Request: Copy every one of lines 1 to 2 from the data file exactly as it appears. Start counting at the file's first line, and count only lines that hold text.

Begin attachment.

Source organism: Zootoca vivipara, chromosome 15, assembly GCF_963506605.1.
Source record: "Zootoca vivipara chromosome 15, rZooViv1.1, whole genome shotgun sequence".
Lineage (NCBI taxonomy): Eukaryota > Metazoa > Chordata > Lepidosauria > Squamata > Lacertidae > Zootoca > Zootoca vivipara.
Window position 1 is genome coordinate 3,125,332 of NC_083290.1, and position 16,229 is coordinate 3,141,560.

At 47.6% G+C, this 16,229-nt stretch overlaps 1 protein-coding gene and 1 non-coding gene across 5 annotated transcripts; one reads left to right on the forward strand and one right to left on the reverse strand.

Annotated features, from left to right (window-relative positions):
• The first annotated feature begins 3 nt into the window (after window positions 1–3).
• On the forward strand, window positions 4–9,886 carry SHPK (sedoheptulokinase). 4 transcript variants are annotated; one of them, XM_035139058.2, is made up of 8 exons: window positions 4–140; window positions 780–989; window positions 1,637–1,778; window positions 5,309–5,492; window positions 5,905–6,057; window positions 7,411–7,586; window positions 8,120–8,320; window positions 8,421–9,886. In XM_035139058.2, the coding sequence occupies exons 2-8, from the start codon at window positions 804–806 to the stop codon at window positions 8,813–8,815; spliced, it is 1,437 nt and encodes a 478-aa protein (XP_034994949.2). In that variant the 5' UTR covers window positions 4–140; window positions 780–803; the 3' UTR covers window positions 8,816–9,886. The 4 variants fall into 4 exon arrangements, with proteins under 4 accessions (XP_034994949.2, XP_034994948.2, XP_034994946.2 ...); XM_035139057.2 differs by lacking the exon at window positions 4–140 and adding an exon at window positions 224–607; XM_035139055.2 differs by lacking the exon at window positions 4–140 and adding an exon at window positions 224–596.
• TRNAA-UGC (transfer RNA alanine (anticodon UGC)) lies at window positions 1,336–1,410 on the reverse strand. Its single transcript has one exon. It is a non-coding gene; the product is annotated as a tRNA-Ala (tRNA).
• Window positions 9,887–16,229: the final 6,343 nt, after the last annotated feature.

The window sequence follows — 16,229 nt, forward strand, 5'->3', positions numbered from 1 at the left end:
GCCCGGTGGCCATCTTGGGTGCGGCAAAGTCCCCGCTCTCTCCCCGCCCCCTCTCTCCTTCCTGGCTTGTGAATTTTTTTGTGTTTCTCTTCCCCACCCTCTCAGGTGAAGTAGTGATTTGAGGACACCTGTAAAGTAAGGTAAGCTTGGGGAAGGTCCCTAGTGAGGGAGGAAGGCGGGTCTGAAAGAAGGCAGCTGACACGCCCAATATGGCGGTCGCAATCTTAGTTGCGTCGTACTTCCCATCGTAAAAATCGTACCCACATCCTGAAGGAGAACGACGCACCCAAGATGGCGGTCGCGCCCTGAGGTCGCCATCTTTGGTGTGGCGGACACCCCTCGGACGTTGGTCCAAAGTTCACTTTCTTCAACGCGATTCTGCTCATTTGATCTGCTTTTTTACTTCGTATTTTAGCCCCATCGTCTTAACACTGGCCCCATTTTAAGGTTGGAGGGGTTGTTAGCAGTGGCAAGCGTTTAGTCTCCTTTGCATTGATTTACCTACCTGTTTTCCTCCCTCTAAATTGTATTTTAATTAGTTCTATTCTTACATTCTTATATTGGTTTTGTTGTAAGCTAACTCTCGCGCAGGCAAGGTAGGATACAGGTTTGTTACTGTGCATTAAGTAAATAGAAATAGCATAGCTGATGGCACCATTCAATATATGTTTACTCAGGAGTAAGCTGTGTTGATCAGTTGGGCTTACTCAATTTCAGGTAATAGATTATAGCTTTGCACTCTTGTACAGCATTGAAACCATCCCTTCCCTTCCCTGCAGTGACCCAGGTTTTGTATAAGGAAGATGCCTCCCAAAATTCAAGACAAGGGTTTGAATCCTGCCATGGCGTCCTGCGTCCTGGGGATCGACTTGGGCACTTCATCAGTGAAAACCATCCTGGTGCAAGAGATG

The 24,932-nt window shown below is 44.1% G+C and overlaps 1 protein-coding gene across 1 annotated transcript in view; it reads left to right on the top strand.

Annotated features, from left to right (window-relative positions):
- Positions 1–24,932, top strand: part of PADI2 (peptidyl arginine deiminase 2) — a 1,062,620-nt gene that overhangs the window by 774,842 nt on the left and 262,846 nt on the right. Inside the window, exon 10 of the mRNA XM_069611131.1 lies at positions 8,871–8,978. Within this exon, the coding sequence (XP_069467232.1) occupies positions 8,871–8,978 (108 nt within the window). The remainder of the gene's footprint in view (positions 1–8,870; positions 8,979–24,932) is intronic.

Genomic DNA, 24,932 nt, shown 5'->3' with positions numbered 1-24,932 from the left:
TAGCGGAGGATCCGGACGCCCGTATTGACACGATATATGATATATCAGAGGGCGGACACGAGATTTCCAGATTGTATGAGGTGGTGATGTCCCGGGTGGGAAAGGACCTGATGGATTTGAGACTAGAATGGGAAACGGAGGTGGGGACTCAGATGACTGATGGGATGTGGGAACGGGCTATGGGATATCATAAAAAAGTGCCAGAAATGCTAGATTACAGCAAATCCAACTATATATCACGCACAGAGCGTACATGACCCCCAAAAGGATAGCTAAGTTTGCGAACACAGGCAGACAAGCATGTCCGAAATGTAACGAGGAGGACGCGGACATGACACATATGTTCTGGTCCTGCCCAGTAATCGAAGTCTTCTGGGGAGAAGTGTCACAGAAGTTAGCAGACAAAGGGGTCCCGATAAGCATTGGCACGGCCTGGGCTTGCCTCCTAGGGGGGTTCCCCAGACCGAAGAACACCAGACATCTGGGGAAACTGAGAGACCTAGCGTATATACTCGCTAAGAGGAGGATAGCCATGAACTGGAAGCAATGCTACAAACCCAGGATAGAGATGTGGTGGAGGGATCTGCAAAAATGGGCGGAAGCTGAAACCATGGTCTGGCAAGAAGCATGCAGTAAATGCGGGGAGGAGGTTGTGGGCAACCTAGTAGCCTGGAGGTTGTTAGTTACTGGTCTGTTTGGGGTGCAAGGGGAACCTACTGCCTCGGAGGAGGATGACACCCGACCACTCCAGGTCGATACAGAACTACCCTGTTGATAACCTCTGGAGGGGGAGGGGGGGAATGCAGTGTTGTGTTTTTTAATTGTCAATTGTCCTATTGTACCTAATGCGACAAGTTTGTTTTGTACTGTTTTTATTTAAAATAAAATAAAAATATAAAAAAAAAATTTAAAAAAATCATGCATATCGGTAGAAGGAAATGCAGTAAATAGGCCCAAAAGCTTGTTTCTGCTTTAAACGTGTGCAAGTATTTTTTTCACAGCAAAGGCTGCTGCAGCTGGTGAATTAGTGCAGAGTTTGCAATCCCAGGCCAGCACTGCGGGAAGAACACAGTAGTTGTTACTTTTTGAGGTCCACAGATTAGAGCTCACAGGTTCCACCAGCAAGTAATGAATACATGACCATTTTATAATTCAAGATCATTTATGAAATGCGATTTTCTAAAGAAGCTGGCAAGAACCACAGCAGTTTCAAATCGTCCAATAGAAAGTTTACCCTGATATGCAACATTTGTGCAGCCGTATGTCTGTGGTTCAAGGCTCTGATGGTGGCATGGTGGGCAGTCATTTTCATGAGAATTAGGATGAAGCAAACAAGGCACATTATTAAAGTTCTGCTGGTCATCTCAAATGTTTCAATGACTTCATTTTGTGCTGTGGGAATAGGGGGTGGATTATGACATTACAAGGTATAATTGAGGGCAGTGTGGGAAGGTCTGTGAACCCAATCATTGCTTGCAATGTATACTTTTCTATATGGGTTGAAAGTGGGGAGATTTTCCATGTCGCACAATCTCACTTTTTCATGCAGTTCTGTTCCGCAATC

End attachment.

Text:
Source organism: Zootoca vivipara, chromosome 15, assembly GCF_963506605.1.
Source record: "Zootoca vivipara chromosome 15, rZooViv1.1, whole genome shotgun sequence".